At the time, Mattel’s total workforce in the Philippines numbered 4,000. According to the LA Times, Mattel’s exit was the first by a major American corporation since President Corazon Aquino came to power after the EDSA People Power revolution in 1986. 

The news agency also said the impact of the Mattel pullout was significant; it estimated Mattel had contributed $75 million to the Philippine economy over the 10 years it had been operating in the country.

Barbie today

Some sources say it was Mattel’s new boss, John Amerman, who joined the company in 1980 as head of its international division, who had decided to trim as much as 40 percent of the company’s manufacturing capacity. Besides the plants in the Philippines, he had also closed down factories in California and Taiwan.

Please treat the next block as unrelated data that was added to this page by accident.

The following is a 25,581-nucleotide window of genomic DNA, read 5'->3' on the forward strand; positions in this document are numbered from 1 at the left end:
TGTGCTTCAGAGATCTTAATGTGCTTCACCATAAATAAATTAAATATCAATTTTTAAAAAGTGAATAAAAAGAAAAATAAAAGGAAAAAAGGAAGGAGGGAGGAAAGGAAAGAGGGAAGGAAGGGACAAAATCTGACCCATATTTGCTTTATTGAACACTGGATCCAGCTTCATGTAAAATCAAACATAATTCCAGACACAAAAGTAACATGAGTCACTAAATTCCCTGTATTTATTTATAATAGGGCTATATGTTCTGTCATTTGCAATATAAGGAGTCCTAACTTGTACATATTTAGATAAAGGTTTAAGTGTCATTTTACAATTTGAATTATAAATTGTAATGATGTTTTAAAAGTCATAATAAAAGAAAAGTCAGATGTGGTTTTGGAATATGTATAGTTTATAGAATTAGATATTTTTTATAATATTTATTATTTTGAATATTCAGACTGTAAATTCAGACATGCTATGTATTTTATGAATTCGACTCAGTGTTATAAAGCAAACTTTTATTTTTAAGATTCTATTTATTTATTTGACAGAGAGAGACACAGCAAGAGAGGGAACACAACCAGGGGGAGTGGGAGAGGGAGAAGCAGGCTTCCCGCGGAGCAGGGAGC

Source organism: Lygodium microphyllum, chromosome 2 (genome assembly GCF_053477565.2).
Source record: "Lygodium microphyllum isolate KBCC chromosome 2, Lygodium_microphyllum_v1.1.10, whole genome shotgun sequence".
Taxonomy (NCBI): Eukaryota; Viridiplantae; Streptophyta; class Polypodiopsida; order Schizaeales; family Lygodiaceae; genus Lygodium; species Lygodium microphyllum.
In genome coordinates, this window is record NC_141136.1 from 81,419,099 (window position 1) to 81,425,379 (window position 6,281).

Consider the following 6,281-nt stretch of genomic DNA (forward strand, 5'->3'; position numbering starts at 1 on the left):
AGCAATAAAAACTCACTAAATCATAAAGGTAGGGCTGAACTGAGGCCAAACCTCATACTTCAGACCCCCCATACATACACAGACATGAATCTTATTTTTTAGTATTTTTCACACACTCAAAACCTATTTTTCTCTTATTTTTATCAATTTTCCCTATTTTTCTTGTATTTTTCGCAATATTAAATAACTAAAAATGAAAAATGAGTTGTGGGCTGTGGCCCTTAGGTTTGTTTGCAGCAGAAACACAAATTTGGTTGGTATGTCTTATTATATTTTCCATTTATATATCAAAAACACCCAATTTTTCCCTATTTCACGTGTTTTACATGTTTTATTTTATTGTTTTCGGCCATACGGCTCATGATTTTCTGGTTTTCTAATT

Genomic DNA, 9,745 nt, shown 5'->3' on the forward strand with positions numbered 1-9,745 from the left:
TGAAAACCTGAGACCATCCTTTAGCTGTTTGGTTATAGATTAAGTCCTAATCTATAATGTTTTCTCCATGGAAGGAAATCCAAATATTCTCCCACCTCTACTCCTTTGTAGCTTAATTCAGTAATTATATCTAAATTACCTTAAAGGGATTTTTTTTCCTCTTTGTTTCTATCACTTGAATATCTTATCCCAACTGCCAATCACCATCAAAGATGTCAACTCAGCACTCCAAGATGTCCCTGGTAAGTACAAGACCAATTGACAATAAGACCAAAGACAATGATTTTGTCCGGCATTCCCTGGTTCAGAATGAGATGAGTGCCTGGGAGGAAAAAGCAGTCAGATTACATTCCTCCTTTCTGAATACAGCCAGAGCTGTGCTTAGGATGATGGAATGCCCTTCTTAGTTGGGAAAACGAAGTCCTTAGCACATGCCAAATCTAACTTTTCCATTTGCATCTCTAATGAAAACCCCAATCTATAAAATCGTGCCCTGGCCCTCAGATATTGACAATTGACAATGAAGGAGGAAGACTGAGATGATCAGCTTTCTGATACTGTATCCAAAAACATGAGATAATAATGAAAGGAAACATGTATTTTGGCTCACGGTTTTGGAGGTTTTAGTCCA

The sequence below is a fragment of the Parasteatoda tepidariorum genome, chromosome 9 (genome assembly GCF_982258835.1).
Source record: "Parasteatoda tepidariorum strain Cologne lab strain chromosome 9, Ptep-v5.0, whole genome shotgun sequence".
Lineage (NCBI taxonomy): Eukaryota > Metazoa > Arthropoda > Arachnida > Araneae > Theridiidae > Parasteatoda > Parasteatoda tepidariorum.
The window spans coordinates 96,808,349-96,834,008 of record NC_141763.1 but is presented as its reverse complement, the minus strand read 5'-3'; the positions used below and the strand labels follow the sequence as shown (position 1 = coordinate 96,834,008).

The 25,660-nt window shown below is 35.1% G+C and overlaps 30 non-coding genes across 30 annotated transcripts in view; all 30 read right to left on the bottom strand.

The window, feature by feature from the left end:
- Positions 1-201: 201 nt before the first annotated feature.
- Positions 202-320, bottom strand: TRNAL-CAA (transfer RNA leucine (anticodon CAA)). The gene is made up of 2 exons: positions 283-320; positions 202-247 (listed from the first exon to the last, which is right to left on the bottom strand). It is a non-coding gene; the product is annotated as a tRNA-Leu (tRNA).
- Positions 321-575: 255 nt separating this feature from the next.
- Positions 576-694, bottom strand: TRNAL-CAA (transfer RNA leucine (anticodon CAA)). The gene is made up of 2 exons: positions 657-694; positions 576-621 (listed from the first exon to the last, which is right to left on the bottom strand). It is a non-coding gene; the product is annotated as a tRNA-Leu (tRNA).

“Most important, Amerman focused the company on its core brands such as Barbie and Hot Wheels, and by making selective investments in the development of new toys,” according to this paper published by the Tuck School of Business at Dartmouth Glassmeyer/McNamee Center for Digital Strategies.

Today, most of the Barbies are produced in manufacturing facilities in China, where Mattel says it adheres to strict quality control processes and safety protocols for its workers. Barbie sales have also experienced an uptick, selling $1.159 billion in 2019, from $1.108 billion in 2018, according to Statista.

So the next time you see a Barbie, think about how she used to be made right here, and how much closer she had to travel to get to your child’s playpen.

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About The Author
Paul John Caña
Associate Editor, Esquire Philippines